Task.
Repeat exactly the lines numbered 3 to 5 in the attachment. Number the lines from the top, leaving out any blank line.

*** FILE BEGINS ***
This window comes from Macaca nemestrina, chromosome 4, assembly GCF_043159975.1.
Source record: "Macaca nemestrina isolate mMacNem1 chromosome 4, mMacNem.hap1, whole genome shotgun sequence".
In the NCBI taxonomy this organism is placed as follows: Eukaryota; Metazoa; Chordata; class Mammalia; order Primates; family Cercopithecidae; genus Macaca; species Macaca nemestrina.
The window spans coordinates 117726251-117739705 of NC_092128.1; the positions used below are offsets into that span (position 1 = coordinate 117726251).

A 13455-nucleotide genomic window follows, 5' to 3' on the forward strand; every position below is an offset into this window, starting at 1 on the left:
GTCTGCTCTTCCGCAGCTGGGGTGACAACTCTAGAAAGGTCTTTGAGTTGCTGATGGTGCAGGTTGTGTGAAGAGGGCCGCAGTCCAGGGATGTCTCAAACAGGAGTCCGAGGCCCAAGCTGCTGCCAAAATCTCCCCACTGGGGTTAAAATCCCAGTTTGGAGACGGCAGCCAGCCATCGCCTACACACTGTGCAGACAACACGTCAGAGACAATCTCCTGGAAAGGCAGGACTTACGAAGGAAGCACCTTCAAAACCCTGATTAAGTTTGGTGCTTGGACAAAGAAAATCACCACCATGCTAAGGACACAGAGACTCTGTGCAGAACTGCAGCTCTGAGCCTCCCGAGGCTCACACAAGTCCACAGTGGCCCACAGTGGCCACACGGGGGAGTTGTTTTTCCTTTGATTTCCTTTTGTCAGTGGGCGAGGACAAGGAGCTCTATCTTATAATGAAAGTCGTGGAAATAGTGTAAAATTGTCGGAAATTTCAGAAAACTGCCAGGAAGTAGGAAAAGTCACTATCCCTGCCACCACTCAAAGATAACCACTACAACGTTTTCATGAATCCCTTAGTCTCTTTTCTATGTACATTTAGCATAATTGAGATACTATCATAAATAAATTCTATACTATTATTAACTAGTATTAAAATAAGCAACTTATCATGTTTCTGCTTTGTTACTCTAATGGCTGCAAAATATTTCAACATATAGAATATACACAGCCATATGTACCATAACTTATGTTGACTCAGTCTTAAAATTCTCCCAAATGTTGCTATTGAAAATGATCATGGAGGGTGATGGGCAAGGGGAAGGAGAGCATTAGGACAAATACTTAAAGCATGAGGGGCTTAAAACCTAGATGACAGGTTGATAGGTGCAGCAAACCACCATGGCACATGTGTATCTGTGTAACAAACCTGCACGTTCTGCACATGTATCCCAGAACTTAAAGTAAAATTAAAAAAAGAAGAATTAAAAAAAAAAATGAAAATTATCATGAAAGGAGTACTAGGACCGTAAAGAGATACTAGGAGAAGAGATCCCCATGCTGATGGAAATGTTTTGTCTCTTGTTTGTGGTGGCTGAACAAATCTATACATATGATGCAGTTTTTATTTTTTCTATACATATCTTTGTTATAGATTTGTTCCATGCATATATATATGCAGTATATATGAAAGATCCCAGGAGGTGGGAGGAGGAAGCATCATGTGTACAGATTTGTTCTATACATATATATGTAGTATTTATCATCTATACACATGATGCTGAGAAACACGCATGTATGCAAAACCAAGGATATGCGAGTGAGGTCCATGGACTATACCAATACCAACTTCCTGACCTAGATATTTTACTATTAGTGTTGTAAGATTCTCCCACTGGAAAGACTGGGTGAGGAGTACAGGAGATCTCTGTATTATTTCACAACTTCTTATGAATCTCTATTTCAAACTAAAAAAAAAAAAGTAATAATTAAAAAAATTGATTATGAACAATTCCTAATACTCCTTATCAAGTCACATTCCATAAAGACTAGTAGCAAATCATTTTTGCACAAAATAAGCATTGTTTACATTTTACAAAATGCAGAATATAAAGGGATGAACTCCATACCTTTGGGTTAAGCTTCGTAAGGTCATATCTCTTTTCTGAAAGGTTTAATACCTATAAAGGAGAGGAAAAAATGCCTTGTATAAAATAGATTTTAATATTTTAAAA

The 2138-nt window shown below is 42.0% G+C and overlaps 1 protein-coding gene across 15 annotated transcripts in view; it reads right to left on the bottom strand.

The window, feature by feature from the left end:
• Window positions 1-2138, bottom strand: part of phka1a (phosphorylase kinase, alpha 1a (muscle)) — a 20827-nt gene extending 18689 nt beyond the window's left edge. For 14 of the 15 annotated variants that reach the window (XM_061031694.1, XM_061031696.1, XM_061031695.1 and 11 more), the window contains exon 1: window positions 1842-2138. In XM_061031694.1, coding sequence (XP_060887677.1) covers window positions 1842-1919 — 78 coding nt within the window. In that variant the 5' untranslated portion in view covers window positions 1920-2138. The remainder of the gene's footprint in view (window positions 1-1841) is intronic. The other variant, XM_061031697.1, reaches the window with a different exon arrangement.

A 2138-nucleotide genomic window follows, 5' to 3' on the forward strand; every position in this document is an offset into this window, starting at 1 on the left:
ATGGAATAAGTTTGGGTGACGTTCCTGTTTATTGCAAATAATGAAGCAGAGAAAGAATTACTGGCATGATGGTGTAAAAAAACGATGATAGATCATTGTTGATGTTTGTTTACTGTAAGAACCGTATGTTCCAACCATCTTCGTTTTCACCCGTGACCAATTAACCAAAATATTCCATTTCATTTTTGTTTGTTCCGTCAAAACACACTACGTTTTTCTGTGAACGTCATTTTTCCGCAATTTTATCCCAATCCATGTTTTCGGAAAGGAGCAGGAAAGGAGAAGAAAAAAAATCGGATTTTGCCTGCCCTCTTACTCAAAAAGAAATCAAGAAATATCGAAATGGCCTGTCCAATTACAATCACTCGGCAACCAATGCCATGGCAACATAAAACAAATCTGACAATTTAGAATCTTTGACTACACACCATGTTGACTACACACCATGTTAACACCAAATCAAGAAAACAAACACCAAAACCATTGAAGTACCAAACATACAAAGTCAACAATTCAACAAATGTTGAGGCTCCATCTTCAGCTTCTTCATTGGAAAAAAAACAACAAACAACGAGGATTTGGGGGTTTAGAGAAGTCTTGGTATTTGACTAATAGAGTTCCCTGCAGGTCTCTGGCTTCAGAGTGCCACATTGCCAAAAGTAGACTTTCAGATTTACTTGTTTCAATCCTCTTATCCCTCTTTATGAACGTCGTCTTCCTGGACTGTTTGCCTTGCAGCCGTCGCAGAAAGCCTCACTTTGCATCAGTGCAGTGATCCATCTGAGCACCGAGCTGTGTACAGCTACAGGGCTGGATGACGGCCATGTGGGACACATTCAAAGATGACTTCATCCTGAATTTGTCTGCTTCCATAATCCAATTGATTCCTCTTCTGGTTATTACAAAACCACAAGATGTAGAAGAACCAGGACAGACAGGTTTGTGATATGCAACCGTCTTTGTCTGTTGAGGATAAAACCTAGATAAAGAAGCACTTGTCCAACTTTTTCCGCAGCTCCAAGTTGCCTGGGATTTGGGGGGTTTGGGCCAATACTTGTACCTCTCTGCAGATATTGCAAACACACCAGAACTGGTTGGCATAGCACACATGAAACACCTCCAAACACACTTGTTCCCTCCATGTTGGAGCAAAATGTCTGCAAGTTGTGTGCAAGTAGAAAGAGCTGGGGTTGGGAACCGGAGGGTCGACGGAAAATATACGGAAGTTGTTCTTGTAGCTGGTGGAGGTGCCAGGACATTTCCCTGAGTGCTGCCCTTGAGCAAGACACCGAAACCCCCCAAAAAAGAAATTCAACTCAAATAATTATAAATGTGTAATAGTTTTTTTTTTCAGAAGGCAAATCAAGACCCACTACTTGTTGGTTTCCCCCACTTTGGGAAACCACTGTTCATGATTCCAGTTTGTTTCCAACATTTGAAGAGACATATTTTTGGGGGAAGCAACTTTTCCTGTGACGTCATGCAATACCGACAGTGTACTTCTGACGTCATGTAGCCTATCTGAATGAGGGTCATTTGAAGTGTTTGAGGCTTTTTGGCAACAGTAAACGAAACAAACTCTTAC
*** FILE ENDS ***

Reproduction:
In the NCBI taxonomy this organism is placed as follows: Eukaryota; Metazoa; Chordata; class Mammalia; order Primates; family Cercopithecidae; genus Macaca; species Macaca nemestrina.
The window spans coordinates 117726251-117739705 of NC_092128.1; the positions used below are offsets into that span (position 1 = coordinate 117726251).

A 13455-nucleotide genomic window follows, 5' to 3' on the forward strand; every position below is an offset into this window, starting at 1 on the left: